In other words, what I’m saying is internet reviews are useless in all languages.


#5

I think I saw this on the news lately, the dictionary makes a new revision ever 10(?) years and everyone was lining up to buy it. But for some topics like LBT people were not too happy with the explanations, so maybe some people just flock up to give negative reviews.

Maybe unrelated, but I noticed that many Japanese tend to give only three stars for things they like (or have no opinion) and five for things unbelievably perfect, so for example on tabelog bad restaurants have 3.2 stars, while great ones have 3.7 stars. Often the comments don’t indicate at all why it was less than 5. So for online reviews you have to watch out for Japanese (also for places in Google maps such as a park: “had a perfect day, kids playing, nice blossoms” -> 3 stars).


#6

Admittedly, that is pretty amusing.

You’re right of course, the content of the dictionary itself is important, but at least to me, how the app functions is ALSO important. I wouldn’t want to buy something like this, only to realize that it’s just a bunch of .txt files and a message saying “Good luck”. Thus, I was asking for experience using the apps. :slight_smile:

Regarding the actual content @Syphus, would you consider the explanations reasonable for non-natives to comprehend? The aforementioned Sanseido dictionary for instance does, at least in my opinion, generally have a bit easier to understand explanations than some other resources I’ve looked in.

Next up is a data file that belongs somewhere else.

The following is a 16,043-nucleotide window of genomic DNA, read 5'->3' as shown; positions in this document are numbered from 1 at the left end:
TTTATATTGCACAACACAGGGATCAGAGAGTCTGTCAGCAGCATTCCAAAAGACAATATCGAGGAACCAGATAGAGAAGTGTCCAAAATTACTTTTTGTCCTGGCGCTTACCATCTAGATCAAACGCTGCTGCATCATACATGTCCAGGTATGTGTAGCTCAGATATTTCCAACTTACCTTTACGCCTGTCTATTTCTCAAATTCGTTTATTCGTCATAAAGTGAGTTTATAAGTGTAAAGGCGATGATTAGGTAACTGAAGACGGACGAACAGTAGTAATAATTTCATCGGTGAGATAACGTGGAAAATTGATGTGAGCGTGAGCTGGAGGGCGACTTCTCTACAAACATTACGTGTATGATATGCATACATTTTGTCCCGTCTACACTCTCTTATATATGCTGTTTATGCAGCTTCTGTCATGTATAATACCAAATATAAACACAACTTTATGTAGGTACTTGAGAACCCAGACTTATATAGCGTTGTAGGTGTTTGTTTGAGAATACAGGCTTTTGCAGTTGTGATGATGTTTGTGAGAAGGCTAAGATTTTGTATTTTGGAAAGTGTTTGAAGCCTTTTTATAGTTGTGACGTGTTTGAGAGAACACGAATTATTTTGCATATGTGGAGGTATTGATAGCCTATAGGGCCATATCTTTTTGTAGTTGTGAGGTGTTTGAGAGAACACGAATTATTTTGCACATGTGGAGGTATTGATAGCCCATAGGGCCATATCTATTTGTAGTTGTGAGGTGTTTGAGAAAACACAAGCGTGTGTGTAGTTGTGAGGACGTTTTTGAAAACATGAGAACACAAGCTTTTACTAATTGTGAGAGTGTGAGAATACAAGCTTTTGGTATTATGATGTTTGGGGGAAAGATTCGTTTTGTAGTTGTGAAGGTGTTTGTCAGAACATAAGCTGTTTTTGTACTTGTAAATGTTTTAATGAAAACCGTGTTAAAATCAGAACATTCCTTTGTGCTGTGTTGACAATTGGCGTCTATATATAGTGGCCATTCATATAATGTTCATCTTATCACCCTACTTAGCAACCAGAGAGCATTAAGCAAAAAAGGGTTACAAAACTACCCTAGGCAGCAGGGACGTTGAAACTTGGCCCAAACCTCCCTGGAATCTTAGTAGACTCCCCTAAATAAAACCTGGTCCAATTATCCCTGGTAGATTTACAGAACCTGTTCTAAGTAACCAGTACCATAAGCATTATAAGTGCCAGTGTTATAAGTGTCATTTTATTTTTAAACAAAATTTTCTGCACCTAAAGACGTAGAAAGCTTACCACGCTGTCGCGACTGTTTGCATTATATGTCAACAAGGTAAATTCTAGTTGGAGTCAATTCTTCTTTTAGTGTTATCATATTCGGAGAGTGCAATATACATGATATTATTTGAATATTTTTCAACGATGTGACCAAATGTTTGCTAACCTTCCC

@acm2010 That’s interesting about the LBT topic, thanks for the insight!


#7

These also seem to be either unavailable outside of Japan, or for my specific set of devices… I got the same thing when I looked for the more official Wisdom 2 app as well.

Unfortunately, Google Play doesn’t say “why” it is unavailable. Just that it is “incompatible with all your devices”.


#8

新明解国語辞典 (第七版) is awesome. Beautiful app for iOS with all the functionality you want/need. Can’t comment on the Android version.
Good, clear entries, usage guides, pitch accent info… it’s awesome. I think it was about 20 or 30 dollars. Make sure you buy the new version with the improved design. I linked above, you can see screenshots.
I was also looking for a well-designed application and I found this.


#9

Sorry for the delay, I imagine the actual contents is an EPWING file in the app. I think the definitions and contents are fine.

I suppose 大辞林 is also good, that’s my daily dictionary because it comes with Macs. I don’t know of an app, but it’s easily the next best / most comprehensive, specifically the スーパー大辞林 version, this is what is somewhat on Goo.